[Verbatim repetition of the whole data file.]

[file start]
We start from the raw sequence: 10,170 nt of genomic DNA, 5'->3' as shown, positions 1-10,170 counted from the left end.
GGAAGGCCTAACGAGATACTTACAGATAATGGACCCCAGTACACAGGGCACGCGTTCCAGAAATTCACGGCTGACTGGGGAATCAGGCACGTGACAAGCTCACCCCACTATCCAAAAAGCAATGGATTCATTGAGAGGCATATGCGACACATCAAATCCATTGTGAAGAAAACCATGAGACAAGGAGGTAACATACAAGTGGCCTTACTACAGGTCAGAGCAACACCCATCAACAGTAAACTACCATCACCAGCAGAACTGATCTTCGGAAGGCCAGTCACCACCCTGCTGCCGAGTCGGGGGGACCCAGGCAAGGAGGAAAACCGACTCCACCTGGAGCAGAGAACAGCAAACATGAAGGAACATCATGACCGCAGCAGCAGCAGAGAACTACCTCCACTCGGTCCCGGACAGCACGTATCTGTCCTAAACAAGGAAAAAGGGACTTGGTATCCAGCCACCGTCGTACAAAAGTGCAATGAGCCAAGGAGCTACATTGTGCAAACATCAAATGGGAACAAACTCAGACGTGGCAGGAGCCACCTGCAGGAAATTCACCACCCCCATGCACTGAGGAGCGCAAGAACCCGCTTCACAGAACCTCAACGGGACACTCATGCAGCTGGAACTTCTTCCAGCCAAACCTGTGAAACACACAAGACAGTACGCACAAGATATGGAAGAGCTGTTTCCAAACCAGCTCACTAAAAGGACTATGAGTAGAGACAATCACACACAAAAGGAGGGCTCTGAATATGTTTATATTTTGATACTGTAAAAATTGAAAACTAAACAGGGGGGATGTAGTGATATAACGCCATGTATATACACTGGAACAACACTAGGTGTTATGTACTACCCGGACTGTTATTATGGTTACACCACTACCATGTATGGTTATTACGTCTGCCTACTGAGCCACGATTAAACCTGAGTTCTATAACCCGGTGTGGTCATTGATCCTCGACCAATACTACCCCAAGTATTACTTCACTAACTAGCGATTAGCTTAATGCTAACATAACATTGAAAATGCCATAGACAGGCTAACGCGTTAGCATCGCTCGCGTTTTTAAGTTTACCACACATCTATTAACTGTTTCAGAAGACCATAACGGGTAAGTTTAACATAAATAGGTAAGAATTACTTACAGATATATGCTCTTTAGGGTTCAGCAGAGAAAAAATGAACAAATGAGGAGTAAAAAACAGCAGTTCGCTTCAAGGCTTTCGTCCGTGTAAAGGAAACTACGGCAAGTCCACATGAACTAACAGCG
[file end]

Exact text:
We start from the raw sequence: 10,170 nt of genomic DNA, 5'->3' as shown, positions 1-10,170 counted from the left end.
GGAAGGCCTAACGAGATACTTACAGATAATGGACCCCAGTACACAGGGCACGCGTTCCAGAAATTCACGGCTGACTGGGGAATCAGGCACGTGACAAGCTCACCCCACTATCCAAAAAGCAATGGATTCATTGAGAGGCATATGCGACACATCAAATCCATTGTGAAGAAAACCATGAGACAAGGAGGTAACATACAAGTGGCCTTACTACAGGTCAGAGCAACACCCATCAACAGTAAACTACCATCACCAGCAGAACTGATCTTCGGAAGGCCAGTCACCACCCTGCTGCCGAGTCGGGGGGACCCAGGCAAGGAGGAAAACCGACTCCACCTGGAGCAGAGAACAGCAAACATGAAGGAACATCATGACCGCAGCAGCAGCAGAGAACTACCTCCACTCGGTCCCGGACAGCACGTATCTGTCCTAAACAAGGAAAAAGGGACTTGGTATCCAGCCACCGTCGTACAAAAGTGCAATGAGCCAAGGAGCTACATTGTGCAAACATCAAATGGGAACAAACTCAGACGTGGCAGGAGCCACCTGCAGGAAATTCACCACCCCCATGCACTGAGGAGCGCAAGAACCCGCTTCACAGAACCTCAACGGGACACTCATGCAGCTGGAACTTCTTCCAGCCAAACCTGTGAAACACACAAGACAGTACGCACAAGATATGGAAGAGCTGTTTCCAAACCAGCTCACTAAAAGGACTATGAGTAGAGACAATCACACACAAAAGGAGGGCTCTGAATATGTTTATATTTTGATACTGTAAAAATTGAAAACTAAACAGGGGGGATGTAGTGATATAACGCCATGTATATACACTGGAACAACACTAGGTGTTATGTACTACCCGGACTGTTATTATGGTTACACCACTACCATGTATGGTTATTACGTCTGCCTACTGAGCCACGATTAAACCTGAGTTCTATAACCCGGTGTGGTCATTGATCCTCGACCAATACTACCCCAAGTATTACTTCACTAACTAGCGATTAGCTTAATGCTAACATAACATTGAAAATGCCATAGACAGGCTAACGCGTTAGCATCGCTCGCGTTTTTAAGTTTACCACACATCTATTAACTGTTTCAGAAGACCATAACGGGTAAGTTTAACATAAATAGGTAAGAATTACTTACAGATATATGCTCTTTAGGGTTCAGCAGAGAAAAAATGAACAAATGAGGAGTAAAAAACAGCAGTTCGCTTCAAGGCTTTCGTCCGTGTAAAGGAAACTACGGCAAGTCCACATGAACTAACAGCG